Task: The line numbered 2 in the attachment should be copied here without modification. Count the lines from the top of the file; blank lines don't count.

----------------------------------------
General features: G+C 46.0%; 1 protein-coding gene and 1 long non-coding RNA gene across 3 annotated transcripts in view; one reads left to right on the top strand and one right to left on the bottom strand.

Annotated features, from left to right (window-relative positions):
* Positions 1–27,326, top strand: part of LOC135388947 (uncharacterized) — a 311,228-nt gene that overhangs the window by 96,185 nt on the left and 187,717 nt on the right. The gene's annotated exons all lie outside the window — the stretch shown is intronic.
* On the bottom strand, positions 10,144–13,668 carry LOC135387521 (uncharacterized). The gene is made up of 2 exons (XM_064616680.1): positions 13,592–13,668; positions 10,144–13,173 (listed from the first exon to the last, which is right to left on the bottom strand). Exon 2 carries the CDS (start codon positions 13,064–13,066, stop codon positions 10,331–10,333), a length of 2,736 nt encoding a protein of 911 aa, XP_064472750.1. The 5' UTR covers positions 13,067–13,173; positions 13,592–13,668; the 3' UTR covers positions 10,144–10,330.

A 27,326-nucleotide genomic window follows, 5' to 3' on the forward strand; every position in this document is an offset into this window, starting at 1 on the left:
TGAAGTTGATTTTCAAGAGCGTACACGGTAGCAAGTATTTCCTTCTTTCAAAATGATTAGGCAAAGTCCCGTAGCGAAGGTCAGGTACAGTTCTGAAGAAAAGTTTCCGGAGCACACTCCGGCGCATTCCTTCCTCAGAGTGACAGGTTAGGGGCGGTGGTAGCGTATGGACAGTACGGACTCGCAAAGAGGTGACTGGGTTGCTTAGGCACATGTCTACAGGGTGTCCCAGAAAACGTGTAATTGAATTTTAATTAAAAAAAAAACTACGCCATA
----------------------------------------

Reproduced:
Annotated features, from left to right (window-relative positions):